I slip into the chair beside him, and he stares at the package and my outstretched hand like I’m offering him rat poison.
“I brought you black licorice. You like it, don’t you?”
“Who told you? Who are you? I don’t know you.”
Every Easter, he and I would sit together picking the black jelly beans from my basket, eating as many as we could and then comparing to see whose tongue turned darker. I’m stupid to think this little detail, this shared experience from our past, could lift the haze that encircles his world.
“I’m Lia.” I say it calmly even though I want to scream: How can you forget me? Me! Your only grandchild.
“Lia?” He smiles, taking a long look at me. A tide of warmth rushes in, flooding me with hope. He is coming around. But then he adds, “I have a granddaughter named Lia. She’s prettier than you, though.” And like that, the tide recedes, and I’m left with the sludge that it washed up.
I draw in a deep breath and force myself to take away whatever glimmer of good I can. He smiled when he thought of me. And he’s right. The Lia he remembers is prettier. She doesn’t have pasty skin and dark circles under her eyes. She bothers to put on makeup and style her hair.
Grief clings to me, wears me like an ugly outfit.
“Why doesn’t she come?”
I flinch. At some point, these periods of failing to recognize me might become permanent, which leaves me wondering if today is that day. Does he even know who he is anymore? For him, time might pass the way it does for a child. That is how I justify a fifteen-minute visit as being enough. I always come near lunchtime so there is a clear end to the visit.
He rips into the package and grabs at the jelly beans, which glisten like shiny, black stones in his hand.
“One at a time,” I tell him. “I don’t want you to choke.”
He munches away before stopping abruptly and handing me one. Is this familiar to him on some level? Does he remember sharing candy with me?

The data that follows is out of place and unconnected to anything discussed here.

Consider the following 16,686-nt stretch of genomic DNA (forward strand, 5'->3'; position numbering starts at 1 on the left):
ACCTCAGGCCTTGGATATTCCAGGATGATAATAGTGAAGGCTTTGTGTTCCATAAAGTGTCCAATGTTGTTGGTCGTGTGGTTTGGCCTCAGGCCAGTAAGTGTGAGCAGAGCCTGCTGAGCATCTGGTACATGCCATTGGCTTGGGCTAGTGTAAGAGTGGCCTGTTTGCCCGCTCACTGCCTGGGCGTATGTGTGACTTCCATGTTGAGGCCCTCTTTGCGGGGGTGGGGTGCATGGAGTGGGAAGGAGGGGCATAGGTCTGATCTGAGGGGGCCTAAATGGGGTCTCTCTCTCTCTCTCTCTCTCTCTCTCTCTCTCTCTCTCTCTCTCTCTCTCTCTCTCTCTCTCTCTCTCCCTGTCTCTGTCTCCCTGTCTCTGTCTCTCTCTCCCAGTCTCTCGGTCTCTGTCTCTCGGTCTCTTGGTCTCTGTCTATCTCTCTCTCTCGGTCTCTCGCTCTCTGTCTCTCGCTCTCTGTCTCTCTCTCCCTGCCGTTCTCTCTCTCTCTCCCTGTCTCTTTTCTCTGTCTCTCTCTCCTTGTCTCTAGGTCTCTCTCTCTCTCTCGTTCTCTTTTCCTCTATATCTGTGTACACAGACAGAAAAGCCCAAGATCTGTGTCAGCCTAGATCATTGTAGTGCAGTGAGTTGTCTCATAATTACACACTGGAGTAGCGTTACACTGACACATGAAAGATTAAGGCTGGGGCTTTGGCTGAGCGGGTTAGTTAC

“Thanks.” I look him in the eye and take a bean from him, hoping to see a glimmer of recognition across his face, but he’s already moved on.
“They’re trying to kill me. They put poison in the food. It makes me sleepy, and then I can’t remember anything. When the hell am I going home?”
This is home, I want to say. “They’re trying to make you stronger; they’re trying to help you.”
“These sons of bitches are gonna kill me!” He bites down and chews like he is tearing at someone’s flesh.
I wonder if, on some level, he knows that his daughter is gone, and this is how it bubbles out of him.
“And where the hell is your mother? She just disappeared. Doesn’t she care?” He seems near tears, and my insides tremble. I’ve never seen my grandfather cry, not even when my grandmother died. I can’t see him like this, not when I’ve been pushing down my own tears since Corrine died.
“She’ll be by later today.” I say this with certainty. My mother never misses her visits with him.
“Hanging out with that busybody Marie! That’s what she’s doing!”
I catch myself before I react. Marie was my grandmother’s best friend. Even though my grandmother has been dead for five years, for now he’s blissfully unaware of that fact. There is no point in correcting him and forcing him to relive that loss. But the question is: Who have I become to him suddenly? My mother? My aunt? This is the part of the dance with him that I dread. I can’t tell what the right move is, and it leaves me feeling clumsy, like I will come down the wrong way and break his toe. Years of living with my mother has prepared me to adapt when it preserves the peace. But sometimes I’m not sure who I need to be.
He lifts a trembling hand, like he is about to make a point. His mouth opens, but no words follow. With eyebrows drawn together, his face tightens. For a moment, I fear he’s choking, but I can hear him breathing, panting almost. Then, just as quickly, his expression melts the worry off his face. The lines on his forehead ease, and his knit brows flatten.
“I’m tired,” he sighs.
“You’re crashing from the sugar.” I point to the licorice.
“How did that get there?” He turns his head side to side, looking for whoever put the candy there.
Why can’t you remember? Don’t you know who I am anymore?
“Someone who loves you brought it, I suppose.”
His eyes are flat buttons staring at me. But then, I see a small flicker as subtle as a pilot light. He reaches out tentatively and touches my hand.
“Are you real?” He taps his fingers against the bones in my hand. “They said you died. God can’t be that cruel. That would kill your mother.”
I don’t know which is more painful to bear: the fact that my aunt’s life was cruelly cut short or that my grandfather will live the rest of his days imprisoned in his own mind.
“Everyone is fine.” I exhale slowly to contain whatever lie I may or may not be telling. Has the staff been talking about my aunt? Did he overhear something?
“I told them I saw you and your mother waving to me from the window. They think I’m nuts, but I saw you.” He juts out his chin. “Your mother was wearing that green dress she loves. You blew me a kiss, didn’t you? Do you remember?”
My grandmother was buried in that green dress.